Nutt candid in Media Day appearance

HOOVER, Ala. - Houston Nutt took to the podium and touted his Hogs amid questions about a scandal that took place during a tumultuous offseason. However, staying positive is easier with a guy like Darren McFadden in the backfield.

Impropriety involving a cell phone and the return of a Heisman frontrunner highlighted Nutt's time in front of the record-breaking media contingent Wednesday at the opening segment of the 2007 SEC Media Days. The 10-year Arkansas coach spoke eloquently about each while focusing on keeping the momentum after winning the West last season.

The Razorbacks picked up 10 victories in 2006 but faltered with a lethargic second half against eventual national champion Florida in the SEC Championship Game and lost to Wisconsin in their bowl game. After the season, a fan used a freedom of information act to obtain Nutt's cell phone records and went public with the numbers.

Nutt addressed the situation with candor and seemed heartfelt in discussing what the ordeal did to his family and his players.

"It is different than anything that I have ever been through coaching," Nutt said. "It was different in that someone got so personal with the records made public. And especially considering it was rumors and lies.

"I could look my family and my kids in the eyes because they know the truth. And also, the players. I am pretty sure that McFadden would say that if you attack my character, you are attacking his as well. That situation isn't what the freedom of information is for."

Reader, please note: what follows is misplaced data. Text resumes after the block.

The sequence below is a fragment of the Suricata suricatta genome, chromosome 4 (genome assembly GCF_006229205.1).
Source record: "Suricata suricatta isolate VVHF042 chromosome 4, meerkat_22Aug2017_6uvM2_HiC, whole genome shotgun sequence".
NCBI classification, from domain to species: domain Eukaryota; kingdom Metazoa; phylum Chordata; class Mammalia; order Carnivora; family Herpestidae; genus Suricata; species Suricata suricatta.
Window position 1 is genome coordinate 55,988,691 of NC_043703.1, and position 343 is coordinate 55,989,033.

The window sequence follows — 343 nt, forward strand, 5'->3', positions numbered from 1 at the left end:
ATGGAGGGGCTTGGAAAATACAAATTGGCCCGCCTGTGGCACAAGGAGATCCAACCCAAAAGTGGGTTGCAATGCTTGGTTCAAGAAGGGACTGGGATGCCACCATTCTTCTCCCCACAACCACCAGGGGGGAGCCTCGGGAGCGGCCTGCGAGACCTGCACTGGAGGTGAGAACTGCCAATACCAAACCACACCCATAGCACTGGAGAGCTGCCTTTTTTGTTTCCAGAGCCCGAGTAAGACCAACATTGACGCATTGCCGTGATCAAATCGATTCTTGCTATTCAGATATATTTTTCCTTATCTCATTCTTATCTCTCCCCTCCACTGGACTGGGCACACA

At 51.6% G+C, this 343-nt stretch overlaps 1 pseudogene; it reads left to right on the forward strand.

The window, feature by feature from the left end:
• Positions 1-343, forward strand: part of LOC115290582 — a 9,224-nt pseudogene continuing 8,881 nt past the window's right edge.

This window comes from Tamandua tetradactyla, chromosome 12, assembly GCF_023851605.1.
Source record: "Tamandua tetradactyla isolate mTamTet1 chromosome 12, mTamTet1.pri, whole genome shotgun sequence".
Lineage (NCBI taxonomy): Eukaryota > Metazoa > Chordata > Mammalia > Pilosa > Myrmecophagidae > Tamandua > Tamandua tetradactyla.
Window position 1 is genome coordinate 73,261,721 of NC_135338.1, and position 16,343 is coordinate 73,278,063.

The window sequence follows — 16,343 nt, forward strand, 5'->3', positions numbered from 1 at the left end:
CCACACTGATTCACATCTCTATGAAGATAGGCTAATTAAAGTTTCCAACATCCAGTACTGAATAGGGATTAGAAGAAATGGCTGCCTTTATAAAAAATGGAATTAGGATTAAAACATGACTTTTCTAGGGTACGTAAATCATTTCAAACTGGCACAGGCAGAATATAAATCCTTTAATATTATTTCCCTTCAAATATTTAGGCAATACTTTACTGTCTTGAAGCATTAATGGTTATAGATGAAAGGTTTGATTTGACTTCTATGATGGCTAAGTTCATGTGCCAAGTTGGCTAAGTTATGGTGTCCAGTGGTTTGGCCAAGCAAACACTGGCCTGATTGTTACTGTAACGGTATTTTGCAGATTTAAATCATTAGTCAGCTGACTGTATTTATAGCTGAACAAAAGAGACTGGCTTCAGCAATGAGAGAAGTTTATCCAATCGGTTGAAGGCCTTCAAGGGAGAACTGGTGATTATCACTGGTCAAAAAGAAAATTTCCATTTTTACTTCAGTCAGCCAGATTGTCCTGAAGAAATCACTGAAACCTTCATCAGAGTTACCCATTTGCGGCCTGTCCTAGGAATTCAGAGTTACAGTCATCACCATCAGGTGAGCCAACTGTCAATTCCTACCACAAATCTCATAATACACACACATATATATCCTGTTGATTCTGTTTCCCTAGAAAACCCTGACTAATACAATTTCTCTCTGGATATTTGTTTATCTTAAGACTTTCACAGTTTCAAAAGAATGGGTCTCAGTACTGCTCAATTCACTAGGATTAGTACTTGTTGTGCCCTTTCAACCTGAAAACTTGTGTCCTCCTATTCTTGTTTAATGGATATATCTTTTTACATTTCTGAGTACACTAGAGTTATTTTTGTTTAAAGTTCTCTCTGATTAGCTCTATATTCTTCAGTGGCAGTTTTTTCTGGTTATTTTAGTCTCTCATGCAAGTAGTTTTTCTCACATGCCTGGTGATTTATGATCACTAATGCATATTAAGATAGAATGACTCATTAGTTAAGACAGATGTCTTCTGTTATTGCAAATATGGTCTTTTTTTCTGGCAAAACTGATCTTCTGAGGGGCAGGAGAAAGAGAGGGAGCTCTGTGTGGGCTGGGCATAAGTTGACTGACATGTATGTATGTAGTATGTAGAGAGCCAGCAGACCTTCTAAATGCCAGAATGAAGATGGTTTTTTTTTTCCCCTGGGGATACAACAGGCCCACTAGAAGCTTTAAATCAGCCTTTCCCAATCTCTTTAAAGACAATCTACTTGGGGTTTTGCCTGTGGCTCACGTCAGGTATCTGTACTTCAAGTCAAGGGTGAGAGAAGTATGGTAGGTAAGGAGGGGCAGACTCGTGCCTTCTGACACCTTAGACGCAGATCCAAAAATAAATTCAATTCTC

The blistering buzz that was continuous and ongoing following the accusations subsided quickly amongst the Arkansas fan base according to Nutt. Razorback ticket sales are at their highest level ever and all spirit events this summer have been sold out.

Nutt said ignoring the spectacle was the first line of defense, but that the continued publicity set off a firestorm that had to be addressed. The overwhelming support from the Hog faithful has refreshed Nutt and kept the upcoming season in focus.

The coach released a letter to fans through sports information and attacked the situation after avoidance was no longer an option. The negative circumstance bonded the team and could have positive effects come the fall.

"It has brought our team closer together," Nutt said. "Mamas are still dropping their sons off with me as the head coach. Fans are passionate and that is what I hear. Players don't pay attention to that stuff. Too much other things to accomplish."

The main ingredient to accomplishing a duplicate performance from last season will be McFadden, who teams with Felix Jones to form the most potent backfield in the SEC and likely the country.

Nutt compared the heralded back to Barry Sanders on everything from athletic ability to work ethic and said that while the lack of a passing game was a concern, getting the ball in McFadden's hand was much more important.

"He has been on the front of every magazine so I think he is the leader for the Heisman after finishing second last year," Nutt said. "That type of talent can't be ignored and has to be the way to generate offense and points. Everyone will key on stopping him."

Stopping McFadden will undoubtedly be Ole Miss and 11 other teams' goal this season, and it may or may not be more difficult that what Nutt has already achieved this summer.

Half of it is overcoming misfortune and the other portion is facing the hungry throng of SEC writers openly and with no censorship or criticism of questions. Each part is a victory in itself.

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